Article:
Businesses face delays in transferring money overseas

Several Indian small and medium-sized companies with overseas units are facing delays in obtaining regulatory approvals for investments in foreign subsidiaries or payments to foreign investors, people familiar with the matter told ET. The situation, however, is not as alarming as it was during the so-called Taper Tantrum in 2013, when capital flight from emerging markets caused the rupiah to plunge precipitously.

Reserve Bank of India (RBI) approvals, several executives told ET, have been hard to come by lately, with the rupiah down around 7% against the US dollar year-to-date in mid-2019. the one-way global rush for globally denominated assets. reserve currency.

“Our call to move money overseas has been met with silence,” one of the executives quoted above told ET. “Delay is now common as local funds go global, with no immediate return potential (for money sent overseas).”

The RBI did not respond to ET’s questions on the matter.

The affected units, largely medium-sized or small, intend to send money abroad in anticipation of further weakening of the rupee. Some companies are also considering splitting payments while meeting their offshore obligations.

Re fared better against the euro, pound and yen

The rupee climbed 0.15% on Monday to close at 79.74 to the US dollar. The local unit hit a lifetime low of 80.06 on July 21, Bloomberg data compiled by ETIG showed. It has lost 6.77% against the greenback this year, ranking seventh among Asian currencies. But the rupee fared much better against other major currencies. It has gained between 3% and 10% against the euro, pound and yen this calendar year.

A company can send dollars overseas after conversion from rupees for multiple purposes – overseas investments, overseas acquisitions, royalty payments to overseas promoters, and distribution of dividends.

A nod to the central bank

Businesses must seek permission from the RBI unless such money transfer is done through an automated channel or through an Authorized Concessionaire (AD), primarily a foreign bank acting on behalf of its client company.

However, the situation is much more stable than it was in 2013, when the rupee plunged to around 70 to the dollar following what has become known globally as the Taper Tantrum.

“We used to get calls in 2013 from the RBI asking to cut off any offshore position immediately,” said one forex trader. “It’s quite composed this time, by contrast.”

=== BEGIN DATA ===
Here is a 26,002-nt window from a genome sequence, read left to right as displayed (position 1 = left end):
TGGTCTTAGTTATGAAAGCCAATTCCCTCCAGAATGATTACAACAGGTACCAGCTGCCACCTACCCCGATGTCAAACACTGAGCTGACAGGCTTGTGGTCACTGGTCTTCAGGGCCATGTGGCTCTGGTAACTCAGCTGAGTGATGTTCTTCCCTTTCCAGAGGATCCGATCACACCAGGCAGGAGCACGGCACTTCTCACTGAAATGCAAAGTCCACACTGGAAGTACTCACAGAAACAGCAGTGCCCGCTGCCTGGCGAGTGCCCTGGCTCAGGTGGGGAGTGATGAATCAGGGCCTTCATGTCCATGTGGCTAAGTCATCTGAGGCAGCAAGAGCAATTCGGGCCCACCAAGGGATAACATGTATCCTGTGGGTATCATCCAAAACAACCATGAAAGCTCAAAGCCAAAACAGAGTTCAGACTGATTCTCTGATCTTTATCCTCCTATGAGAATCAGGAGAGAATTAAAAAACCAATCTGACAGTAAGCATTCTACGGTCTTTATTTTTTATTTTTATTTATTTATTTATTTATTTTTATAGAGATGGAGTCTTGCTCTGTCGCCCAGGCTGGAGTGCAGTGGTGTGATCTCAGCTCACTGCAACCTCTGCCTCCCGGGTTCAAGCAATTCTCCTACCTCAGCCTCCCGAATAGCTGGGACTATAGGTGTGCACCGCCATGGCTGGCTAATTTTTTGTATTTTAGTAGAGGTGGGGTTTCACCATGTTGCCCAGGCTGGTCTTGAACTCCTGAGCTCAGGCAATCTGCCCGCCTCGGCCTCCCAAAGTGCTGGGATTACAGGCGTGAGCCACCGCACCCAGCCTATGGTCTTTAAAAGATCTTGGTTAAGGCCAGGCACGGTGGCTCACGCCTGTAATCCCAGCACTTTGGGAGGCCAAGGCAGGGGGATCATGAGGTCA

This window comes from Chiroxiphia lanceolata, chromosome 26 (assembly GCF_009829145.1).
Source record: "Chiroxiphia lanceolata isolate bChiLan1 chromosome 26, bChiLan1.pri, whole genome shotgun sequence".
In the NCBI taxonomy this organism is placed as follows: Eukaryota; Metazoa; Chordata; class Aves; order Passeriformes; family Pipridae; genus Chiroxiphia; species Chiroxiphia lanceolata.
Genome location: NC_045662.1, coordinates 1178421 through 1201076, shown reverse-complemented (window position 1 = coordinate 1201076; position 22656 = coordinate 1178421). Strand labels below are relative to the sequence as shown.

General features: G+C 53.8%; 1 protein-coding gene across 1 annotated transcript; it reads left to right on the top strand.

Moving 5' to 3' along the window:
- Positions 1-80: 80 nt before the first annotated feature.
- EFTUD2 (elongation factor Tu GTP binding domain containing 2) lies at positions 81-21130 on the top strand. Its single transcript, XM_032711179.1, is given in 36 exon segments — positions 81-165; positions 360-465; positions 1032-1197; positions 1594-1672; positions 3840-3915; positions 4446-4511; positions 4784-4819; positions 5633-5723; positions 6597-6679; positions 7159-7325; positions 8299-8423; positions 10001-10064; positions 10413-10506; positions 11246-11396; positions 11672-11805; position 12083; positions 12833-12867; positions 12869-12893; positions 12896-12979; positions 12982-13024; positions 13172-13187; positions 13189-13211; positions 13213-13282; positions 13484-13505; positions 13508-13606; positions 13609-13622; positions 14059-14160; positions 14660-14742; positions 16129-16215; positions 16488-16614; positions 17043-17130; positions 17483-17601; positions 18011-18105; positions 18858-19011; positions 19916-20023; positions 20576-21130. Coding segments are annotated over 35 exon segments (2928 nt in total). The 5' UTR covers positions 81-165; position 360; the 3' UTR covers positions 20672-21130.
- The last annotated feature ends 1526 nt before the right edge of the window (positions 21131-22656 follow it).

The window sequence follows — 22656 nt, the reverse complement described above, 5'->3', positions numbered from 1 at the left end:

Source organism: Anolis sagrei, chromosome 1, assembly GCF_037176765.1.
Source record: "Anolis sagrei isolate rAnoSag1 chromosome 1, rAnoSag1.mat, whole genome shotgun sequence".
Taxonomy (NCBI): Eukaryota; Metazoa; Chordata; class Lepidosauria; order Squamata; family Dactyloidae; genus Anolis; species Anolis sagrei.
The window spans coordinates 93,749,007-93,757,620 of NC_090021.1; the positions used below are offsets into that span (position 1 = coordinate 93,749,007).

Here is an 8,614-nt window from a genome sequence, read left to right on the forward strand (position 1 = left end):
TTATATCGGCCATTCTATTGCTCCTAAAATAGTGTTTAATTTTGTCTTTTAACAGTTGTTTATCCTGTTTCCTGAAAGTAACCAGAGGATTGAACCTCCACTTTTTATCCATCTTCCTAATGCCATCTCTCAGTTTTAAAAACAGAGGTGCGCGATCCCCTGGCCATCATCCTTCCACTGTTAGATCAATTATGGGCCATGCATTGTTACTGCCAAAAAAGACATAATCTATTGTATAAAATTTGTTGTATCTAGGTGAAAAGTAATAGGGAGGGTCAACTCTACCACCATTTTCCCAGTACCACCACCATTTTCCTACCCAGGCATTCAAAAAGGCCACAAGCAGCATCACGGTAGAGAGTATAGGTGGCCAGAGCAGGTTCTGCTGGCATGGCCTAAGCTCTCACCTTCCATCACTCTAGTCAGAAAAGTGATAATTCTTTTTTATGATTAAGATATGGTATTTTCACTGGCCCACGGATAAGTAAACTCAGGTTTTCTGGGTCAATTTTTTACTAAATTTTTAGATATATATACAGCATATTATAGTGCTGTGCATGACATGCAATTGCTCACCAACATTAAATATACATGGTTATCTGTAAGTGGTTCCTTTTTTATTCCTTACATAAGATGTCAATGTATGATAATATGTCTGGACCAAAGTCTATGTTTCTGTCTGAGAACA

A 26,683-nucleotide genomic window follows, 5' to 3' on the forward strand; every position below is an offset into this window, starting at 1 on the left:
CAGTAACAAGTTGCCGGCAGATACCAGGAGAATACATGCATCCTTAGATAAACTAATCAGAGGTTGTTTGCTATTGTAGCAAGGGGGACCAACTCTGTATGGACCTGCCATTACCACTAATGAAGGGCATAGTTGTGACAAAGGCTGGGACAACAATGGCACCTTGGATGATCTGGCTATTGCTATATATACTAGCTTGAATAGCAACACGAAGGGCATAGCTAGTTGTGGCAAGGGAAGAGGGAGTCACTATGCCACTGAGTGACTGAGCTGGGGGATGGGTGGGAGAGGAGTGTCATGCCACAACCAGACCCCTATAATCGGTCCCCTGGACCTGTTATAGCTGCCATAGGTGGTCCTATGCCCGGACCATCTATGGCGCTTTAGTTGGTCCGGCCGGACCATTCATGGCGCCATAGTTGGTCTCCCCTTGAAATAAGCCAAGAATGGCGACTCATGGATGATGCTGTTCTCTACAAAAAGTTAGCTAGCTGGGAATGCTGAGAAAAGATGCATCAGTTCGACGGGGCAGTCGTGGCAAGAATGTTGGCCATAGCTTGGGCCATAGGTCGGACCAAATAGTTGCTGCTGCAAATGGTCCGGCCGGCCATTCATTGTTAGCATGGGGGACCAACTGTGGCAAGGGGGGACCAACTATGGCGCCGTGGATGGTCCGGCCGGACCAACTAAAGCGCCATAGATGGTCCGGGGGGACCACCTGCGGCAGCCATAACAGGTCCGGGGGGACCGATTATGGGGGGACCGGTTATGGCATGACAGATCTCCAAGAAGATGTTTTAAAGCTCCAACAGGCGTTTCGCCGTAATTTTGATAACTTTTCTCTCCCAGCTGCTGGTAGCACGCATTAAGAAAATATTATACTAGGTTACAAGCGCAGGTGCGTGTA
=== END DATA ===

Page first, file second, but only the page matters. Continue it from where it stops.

This is likely because the central bank is in favor of a gradual decline of the currency against the dollar and does not want disruptive changes in value.

“Rupee decline will not be allowed unabated but likely gradual, depending on global factors,” said Bhaskar Panda, Executive Vice President,

. “The situation is not alarming now, unlike such occasions in the past.”

Overseas Capex financing

At present, the central bank would not favor immediate investments abroad which would come at the expense of investments in rupees in the country. The withdrawal of cash from Indian operations and overseas investments essentially means additional selling pressure on the rupee.

“Capital outflows are happening regularly, but regulators are looking more closely at the category of outflows and payment of taxes on large business remittances,” said a Mauritius-based fund facilitator.

“This is expected to continue for another six/nine months, by which time (time) the government expects the rupee to stabilize,” the person said.

“In fact, the regulator is not opposed to overseas expansion, but not at the cost of further pressure on the rupee,” said the head of equity capital markets at a major foreign bank.

This essentially means that a company will have to find its own resources in its overseas operations for now, this person said. For its part, the central bank said the value of the local unit will reflect broader fundamentals. “We will continue to engage in the foreign exchange market and ensure that the rupee finds its level in line with its fundamentals,” RBI Governor Shaktikanta Das said last Friday.


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